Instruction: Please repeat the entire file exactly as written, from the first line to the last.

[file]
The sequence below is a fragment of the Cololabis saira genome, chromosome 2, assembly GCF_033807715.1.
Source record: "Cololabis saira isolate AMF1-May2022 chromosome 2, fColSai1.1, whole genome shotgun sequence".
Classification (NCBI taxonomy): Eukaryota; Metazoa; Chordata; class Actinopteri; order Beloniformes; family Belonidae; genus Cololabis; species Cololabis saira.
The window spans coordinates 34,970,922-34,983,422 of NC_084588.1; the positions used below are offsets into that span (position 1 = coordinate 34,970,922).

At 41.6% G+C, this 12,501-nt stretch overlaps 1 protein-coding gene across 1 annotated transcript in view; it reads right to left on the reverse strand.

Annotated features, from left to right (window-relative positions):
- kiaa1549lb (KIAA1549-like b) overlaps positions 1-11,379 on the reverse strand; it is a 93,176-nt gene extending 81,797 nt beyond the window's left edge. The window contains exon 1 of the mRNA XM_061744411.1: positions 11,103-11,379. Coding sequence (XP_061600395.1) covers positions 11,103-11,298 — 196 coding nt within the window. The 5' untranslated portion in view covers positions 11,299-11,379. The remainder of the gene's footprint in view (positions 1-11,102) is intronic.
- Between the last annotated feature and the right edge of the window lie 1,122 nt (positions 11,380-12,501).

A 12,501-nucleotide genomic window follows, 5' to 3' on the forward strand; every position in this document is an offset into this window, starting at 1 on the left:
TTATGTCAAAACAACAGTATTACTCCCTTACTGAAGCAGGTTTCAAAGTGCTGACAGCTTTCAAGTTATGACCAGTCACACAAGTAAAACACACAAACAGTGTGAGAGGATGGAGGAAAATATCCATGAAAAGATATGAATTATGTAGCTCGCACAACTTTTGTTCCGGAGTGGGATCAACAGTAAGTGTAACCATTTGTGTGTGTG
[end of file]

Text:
The sequence below is a fragment of the Cololabis saira genome, chromosome 2, assembly GCF_033807715.1.
Source record: "Cololabis saira isolate AMF1-May2022 chromosome 2, fColSai1.1, whole genome shotgun sequence".
Classification (NCBI taxonomy): Eukaryota; Metazoa; Chordata; class Actinopteri; order Beloniformes; family Belonidae; genus Cololabis; species Cololabis saira.
The window spans coordinates 34,970,922-34,983,422 of NC_084588.1; the positions used below are offsets into that span (position 1 = coordinate 34,970,922).

At 41.6% G+C, this 12,501-nt stretch overlaps 1 protein-coding gene across 1 annotated transcript in view; it reads right to left on the reverse strand.

Annotated features, from left to right (window-relative positions):
- kiaa1549lb (KIAA1549-like b) overlaps positions 1-11,379 on the reverse strand; it is a 93,176-nt gene extending 81,797 nt beyond the window's left edge. The window contains exon 1 of the mRNA XM_061744411.1: positions 11,103-11,379. Coding sequence (XP_061600395.1) covers positions 11,103-11,298 — 196 coding nt within the window. The 5' untranslated portion in view covers positions 11,299-11,379. The remainder of the gene's footprint in view (positions 1-11,102) is intronic.
- Between the last annotated feature and the right edge of the window lie 1,122 nt (positions 11,380-12,501).

A 12,501-nucleotide genomic window follows, 5' to 3' on the forward strand; every position in this document is an offset into this window, starting at 1 on the left:
TTATGTCAAAACAACAGTATTACTCCCTTACTGAAGCAGGTTTCAAAGTGCTGACAGCTTTCAAGTTATGACCAGTCACACAAGTAAAACACACAAACAGTGTGAGAGGATGGAGGAAAATATCCATGAAAAGATATGAATTATGTAGCTCGCACAACTTTTGTTCCGGAGTGGGATCAACAGTAAGTGTAACCATTTGTGTGTGTG